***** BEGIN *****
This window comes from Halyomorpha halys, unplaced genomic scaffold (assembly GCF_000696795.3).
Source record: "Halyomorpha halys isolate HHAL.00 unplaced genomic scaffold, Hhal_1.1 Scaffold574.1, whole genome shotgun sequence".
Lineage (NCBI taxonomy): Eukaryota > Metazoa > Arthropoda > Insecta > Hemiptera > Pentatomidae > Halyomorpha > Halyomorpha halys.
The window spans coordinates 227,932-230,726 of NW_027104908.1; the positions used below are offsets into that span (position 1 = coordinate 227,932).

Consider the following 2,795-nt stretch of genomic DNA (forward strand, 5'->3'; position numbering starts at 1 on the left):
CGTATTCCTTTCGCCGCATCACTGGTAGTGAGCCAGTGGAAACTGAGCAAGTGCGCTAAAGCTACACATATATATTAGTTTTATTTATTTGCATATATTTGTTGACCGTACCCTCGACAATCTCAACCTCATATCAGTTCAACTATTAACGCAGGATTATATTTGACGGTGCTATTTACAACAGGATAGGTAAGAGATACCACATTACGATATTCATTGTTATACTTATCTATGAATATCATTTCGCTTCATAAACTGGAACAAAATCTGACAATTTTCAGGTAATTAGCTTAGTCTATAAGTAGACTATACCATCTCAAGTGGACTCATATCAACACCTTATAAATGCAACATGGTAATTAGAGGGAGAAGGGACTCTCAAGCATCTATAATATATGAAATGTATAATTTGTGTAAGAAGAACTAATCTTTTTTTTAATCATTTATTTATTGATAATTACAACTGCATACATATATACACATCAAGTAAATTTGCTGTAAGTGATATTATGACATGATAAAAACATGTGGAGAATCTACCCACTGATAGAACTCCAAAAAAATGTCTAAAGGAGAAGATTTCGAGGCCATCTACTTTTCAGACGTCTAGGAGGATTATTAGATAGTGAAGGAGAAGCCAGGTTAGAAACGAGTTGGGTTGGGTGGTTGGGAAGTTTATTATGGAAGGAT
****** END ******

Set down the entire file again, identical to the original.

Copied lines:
This window comes from Halyomorpha halys, unplaced genomic scaffold (assembly GCF_000696795.3).
Source record: "Halyomorpha halys isolate HHAL.00 unplaced genomic scaffold, Hhal_1.1 Scaffold574.1, whole genome shotgun sequence".
Lineage (NCBI taxonomy): Eukaryota > Metazoa > Arthropoda > Insecta > Hemiptera > Pentatomidae > Halyomorpha > Halyomorpha halys.
The window spans coordinates 227,932-230,726 of NW_027104908.1; the positions used below are offsets into that span (position 1 = coordinate 227,932).

Consider the following 2,795-nt stretch of genomic DNA (forward strand, 5'->3'; position numbering starts at 1 on the left):
CGTATTCCTTTCGCCGCATCACTGGTAGTGAGCCAGTGGAAACTGAGCAAGTGCGCTAAAGCTACACATATATATTAGTTTTATTTATTTGCATATATTTGTTGACCGTACCCTCGACAATCTCAACCTCATATCAGTTCAACTATTAACGCAGGATTATATTTGACGGTGCTATTTACAACAGGATAGGTAAGAGATACCACATTACGATATTCATTGTTATACTTATCTATGAATATCATTTCGCTTCATAAACTGGAACAAAATCTGACAATTTTCAGGTAATTAGCTTAGTCTATAAGTAGACTATACCATCTCAAGTGGACTCATATCAACACCTTATAAATGCAACATGGTAATTAGAGGGAGAAGGGACTCTCAAGCATCTATAATATATGAAATGTATAATTTGTGTAAGAAGAACTAATCTTTTTTTTAATCATTTATTTATTGATAATTACAACTGCATACATATATACACATCAAGTAAATTTGCTGTAAGTGATATTATGACATGATAAAAACATGTGGAGAATCTACCCACTGATAGAACTCCAAAAAAATGTCTAAAGGAGAAGATTTCGAGGCCATCTACTTTTCAGACGTCTAGGAGGATTATTAGATAGTGAAGGAGAAGCCAGGTTAGAAACGAGTTGGGTTGGGTGGTTGGGAAGTTTATTATGGAAGGAT